Tag Archives: tokyo

A Sunday

Telling a drunk story entails risk. For those who weren’t there, who weren’t involved, the recounting is never as enjoyable. Their appreciation – if it is to be found – derives not only from the merits of the story , but from how the story plays off their knowledge of the storyteller. Yet, even with the proper level of familiarity, finesse is required. Drunk stories, after all, are not intended to make the storyteller look good.

I’ve always said on these pages that I’m not much of a storyteller. With the right audience, however, in the right context, this is one of my stories. I’m not quite sure how it’ll translate to this format. But my buddy Jim is getting married next month. And in honor of that, a drunk story:

Kurosawa made this classic film called Rashomon. It centers on a crime that takes place, and the truth of that crime being reconstructed piecemeal through the recollections of three or four different characters. There are contradictions in each of their stories, embellishments, obvious lies. Each version though adds depth, each calls into question objective reality and whether it exists at all. This day was kind of like that for the three of us involved.

This drunk story takes place in Japan. Naturally. I don’t know how much longer my liver would have held out living in that country. It was the land of all-you-can-drinks, where getting fucked up under the cherry blossoms was not only socially acceptable but a national pastime. On weekends, public bathroom sinks were sporadically filled with vomit; pillars and walls in train stations adorned with slumped figures of the wasted, of both genders and all (adult) ages.

It was a Sunday.

Once, maybe twice a year, this sake brewery 90 minutes northwest of Tokyo would open its doors to the public. There’d be samples, sales, food: a grand old time. I hadn’t heard about it. It was the kind of festival that attracted primarily natives and presumably drunkards. Katsuya was a native, maybe a drunkard. I’d actually never met him before but he was a friend of Jim’s, which was good enough for me. He was the one who passed along the word.

The gates opened at 10 or 11, I forget. Either way, it seemed excessively early for a sake festival. It worked out nicely for me and Jim though, at least in theory. We had tickets that evening for a baseball game, and not just any regular baseball game. A Major League Baseball all-star team was in town visiting. American all-stars. We were American, so we wanted to be there. We’d check out the festival, stop home, then pop over to the game. Easy as pie. American apple pie.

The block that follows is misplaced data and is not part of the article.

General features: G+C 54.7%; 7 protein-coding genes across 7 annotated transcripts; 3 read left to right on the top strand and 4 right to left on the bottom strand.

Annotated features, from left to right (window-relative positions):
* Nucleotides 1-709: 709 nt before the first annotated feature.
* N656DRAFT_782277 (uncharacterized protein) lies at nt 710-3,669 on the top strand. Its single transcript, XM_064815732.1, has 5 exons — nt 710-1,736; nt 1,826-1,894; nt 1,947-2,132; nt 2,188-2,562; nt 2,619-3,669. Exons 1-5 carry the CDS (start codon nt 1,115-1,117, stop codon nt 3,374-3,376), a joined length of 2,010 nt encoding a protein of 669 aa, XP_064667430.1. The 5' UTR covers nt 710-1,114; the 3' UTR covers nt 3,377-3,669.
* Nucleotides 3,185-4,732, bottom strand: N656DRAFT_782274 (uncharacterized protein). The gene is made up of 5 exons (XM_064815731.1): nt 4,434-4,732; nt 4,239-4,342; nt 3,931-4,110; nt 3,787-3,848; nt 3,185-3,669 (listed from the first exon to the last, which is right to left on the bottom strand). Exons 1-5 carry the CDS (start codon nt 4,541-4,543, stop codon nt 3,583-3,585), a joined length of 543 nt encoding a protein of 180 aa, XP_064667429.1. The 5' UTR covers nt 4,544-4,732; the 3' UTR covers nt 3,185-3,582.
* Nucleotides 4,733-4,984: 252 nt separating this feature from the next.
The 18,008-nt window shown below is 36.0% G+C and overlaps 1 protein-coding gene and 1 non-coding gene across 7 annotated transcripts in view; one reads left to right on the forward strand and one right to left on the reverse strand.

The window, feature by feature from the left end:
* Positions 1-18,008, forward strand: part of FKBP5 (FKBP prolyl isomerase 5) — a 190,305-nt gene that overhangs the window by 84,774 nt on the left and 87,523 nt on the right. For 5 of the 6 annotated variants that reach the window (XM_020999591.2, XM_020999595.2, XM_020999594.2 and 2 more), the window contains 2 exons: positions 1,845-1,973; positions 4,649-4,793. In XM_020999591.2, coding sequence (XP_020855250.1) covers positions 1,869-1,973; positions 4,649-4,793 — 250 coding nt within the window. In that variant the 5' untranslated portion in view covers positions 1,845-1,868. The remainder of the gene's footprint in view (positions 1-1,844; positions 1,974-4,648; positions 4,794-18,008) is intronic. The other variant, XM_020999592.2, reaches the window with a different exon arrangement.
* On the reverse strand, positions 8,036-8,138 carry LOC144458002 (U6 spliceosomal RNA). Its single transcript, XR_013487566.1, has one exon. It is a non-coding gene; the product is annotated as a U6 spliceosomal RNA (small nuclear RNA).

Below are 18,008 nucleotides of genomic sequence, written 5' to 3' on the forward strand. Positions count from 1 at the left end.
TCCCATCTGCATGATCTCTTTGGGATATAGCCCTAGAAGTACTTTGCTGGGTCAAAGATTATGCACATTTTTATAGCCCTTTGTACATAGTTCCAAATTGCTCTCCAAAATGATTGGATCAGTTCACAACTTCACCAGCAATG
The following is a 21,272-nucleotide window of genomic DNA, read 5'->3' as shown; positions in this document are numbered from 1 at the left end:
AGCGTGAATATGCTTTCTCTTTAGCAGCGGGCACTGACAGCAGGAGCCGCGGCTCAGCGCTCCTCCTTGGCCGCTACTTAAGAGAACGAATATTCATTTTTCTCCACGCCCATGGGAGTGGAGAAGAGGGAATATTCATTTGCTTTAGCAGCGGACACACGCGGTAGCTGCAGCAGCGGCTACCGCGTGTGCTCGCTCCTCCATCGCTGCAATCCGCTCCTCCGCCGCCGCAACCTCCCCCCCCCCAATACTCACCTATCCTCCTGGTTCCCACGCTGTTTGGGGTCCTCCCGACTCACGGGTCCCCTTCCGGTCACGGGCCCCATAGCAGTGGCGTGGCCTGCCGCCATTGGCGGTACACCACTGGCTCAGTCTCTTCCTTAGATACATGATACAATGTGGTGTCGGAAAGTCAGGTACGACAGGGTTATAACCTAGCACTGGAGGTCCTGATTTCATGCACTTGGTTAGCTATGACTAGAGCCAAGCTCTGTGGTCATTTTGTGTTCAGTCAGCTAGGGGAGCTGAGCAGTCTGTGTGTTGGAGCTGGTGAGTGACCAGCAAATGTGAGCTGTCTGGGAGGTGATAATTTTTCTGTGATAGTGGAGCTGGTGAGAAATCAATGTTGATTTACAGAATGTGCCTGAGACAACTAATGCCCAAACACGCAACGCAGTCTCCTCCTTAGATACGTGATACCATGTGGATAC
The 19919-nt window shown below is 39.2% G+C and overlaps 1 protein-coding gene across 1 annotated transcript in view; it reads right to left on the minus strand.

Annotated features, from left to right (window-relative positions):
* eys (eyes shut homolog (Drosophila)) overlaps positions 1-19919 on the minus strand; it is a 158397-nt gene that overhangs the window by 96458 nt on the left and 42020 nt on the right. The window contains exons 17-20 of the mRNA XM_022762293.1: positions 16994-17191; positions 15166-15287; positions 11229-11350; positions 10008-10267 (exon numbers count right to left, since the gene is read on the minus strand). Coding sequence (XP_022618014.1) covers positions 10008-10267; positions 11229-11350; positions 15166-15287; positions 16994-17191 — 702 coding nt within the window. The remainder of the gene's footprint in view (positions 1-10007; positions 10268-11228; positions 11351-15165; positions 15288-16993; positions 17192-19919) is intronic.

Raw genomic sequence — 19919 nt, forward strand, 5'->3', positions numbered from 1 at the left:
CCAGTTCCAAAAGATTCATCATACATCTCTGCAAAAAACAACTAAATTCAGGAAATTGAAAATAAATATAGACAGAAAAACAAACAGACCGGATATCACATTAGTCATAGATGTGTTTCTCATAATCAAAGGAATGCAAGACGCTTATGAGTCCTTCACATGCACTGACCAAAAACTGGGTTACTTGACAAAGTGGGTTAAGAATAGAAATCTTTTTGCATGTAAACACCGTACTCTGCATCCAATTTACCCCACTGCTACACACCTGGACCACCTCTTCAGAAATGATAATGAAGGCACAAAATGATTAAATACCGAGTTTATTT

We met at the train station near the brewery, the three of us – Katsuya, Jim, and I. We all had arrived about 20 minutes before opening, as per Katsuya’s instructions. Introductions were made, and we shared an easy laugh about the absurdity of preparing to get (reasonably) drunk before noon. Japan, right? We started walking towards the brewery, but stopped about halfway there. There was already a line about three blocks long – like it was Black Friday outside Best Buy, only with more alcoholics.

Once the gates opened at 10 or 11, the hordes streamed onto the brewery grounds. It was a bit chaotic, as you might expect from any alcohol festival, but not too much so, as you might expect from any alcohol festival in Japan. We got in line for a couple of sake samples here and there; generous portions were provided.* There might have been some informational displays around, but like everyone else, we didn’t pay much attention to them.

*I nearly got into a fight when this guy blatantly cut ahead of us in line. When I started to make a scene, his response was to repeatedly say “Chill, we’re all having fun here”; he then proclaimed that he would have expected a reaction from the Japanese, but not from another expat. I didn’t even know what that meant, but I wanted to stab him.

After downing several samples, we headed off to gauge the food situation on the grounds. The crowd was by now immense. It was at critical mass; the situation seemed less fun than overwhelming, as events in and around Tokyo can be sometimes. So, after each purchasing a wooden sake cup – filled with sake, of course – we huddled and considered our options. It was Katsuya, I think, who came up with an inspired plan: buy a bottle, get some food, and have an impromptu picnic at a nearby park.